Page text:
Last edited: Mar 26, 2015
  13. Classic

    Classic Federal Way WA Well-Known Member

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    Great info:s0101:
    I have a Dillon 550B (stumbled across a killer deal when I 1st started) but the Lee Classic Turret is the way to be cost effective. It also allows you to set your dies ONCE and store them "set". Then all ya gotta do at the beginning of a reloading session is check that nothing changed. A Single stage press will have you spending more time changing dies than you will spend making ammo! Pain in the A$$!
    I love Lee Factory Crimp dies! I pulled all my Dillon "tapered" crimp dies and replaced them with Lee. Tighter groupings especially with a revolver but even my 9mm and 45acp setups finish with the Lee Crimp die and they have processed well over 100K rounds between them. Never had an issue with them but I have with the Dillon crimp dies.

    Remember, reloading won't save you a single dime but it will allow you to shoot 3 times as much for the same price!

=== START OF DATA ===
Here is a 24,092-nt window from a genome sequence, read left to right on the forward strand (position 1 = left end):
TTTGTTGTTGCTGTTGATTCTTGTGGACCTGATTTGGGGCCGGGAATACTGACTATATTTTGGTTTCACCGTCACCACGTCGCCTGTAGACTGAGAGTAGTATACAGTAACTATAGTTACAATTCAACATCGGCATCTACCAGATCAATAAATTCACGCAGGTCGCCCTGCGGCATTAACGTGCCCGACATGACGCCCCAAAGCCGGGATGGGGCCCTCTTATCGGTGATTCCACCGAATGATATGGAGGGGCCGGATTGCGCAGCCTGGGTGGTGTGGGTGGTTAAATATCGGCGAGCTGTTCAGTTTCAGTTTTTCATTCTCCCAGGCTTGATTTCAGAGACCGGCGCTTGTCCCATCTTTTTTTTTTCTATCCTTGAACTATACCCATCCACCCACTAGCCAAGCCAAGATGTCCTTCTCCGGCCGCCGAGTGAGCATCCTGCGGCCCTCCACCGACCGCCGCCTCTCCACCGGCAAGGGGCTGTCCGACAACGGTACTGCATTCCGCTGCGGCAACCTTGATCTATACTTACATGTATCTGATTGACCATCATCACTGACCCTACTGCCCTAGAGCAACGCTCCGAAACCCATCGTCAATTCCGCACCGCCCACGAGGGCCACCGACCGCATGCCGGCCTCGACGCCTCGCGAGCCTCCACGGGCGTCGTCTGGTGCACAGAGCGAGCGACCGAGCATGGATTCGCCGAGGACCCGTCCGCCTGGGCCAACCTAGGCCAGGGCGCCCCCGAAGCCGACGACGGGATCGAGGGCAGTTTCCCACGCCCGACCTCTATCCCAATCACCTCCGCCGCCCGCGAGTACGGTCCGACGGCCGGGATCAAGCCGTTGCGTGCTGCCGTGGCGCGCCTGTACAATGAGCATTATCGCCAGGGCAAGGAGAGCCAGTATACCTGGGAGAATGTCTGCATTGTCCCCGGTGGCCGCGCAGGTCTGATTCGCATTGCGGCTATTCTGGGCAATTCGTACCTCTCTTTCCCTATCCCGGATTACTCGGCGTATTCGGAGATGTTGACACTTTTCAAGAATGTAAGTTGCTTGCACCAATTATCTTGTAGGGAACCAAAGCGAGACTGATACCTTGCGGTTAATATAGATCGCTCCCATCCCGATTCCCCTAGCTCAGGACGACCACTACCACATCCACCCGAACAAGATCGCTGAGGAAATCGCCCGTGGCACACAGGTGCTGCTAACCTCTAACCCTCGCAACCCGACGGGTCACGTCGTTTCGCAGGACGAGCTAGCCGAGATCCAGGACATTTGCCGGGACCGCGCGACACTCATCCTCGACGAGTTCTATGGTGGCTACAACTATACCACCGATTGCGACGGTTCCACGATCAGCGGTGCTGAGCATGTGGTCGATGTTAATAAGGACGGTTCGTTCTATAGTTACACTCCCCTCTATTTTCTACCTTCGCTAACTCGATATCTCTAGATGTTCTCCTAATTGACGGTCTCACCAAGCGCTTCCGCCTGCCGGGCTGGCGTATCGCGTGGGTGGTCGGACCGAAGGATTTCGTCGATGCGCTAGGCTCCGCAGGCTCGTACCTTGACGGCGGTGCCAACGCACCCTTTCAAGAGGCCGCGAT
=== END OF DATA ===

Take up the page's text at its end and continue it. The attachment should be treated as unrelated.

Buy your components in bulk. Find a couple buddies willing to buy when you do so you can max out the hazmat charge. I usually buy 40K primers which maxes the hazmat and 48 pounds of powder about every other year just for me:s0139:
    Do your homework, make a shopping list and shop online for the best prices.
    If ya need help we're a great group of guys that will answer just about anything you can come up with.
     
  14. coop44

    coop44 Tacoma ,WA Well-Known Member

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    rock chucker here, stay away from progressive machines until you have a handle on what to do. Keep yor single station press even after you move up to a progressive great for doing limited runs of experimental loads with new powders and new bullets. For hunting ammo in shouldered cartridges where you only need a handful of rounds a single station is great.
     
  15. Steve M

    Steve M Beaverton, OR Well-Known Member

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    A turret press is little different than a single stage Lee with Breech Lock or a single stage Hornady LNL. If you think about it, they both reach the same end objective but through different means.
     
  16. knarley

    knarley curtin oregon Active Member

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    I started with a Dillon 550RL that was given to me sans a lot of the stuff to make it complete. I got an older single stage press that I do lots of case prep work on shortly after. I don't know anyone who uses the same exact setup. Lots of choices and gear out there. I think the biggest thing is the safety aspect. You get lots of that from the manuals and talking to other reloaders. Good luck.
     
  17. eliduc